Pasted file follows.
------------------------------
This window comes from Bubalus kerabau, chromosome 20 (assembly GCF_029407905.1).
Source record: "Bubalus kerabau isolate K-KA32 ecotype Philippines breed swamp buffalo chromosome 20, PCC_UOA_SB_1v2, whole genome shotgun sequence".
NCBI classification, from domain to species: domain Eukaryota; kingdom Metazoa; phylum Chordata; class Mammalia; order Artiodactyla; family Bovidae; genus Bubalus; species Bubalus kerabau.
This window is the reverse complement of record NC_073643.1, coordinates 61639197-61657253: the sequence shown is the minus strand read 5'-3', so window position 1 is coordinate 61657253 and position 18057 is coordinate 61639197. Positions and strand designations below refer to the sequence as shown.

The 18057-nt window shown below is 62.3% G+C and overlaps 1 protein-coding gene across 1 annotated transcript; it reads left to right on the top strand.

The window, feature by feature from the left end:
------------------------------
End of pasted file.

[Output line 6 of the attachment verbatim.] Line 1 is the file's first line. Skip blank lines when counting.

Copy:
The window, feature by feature from the left end: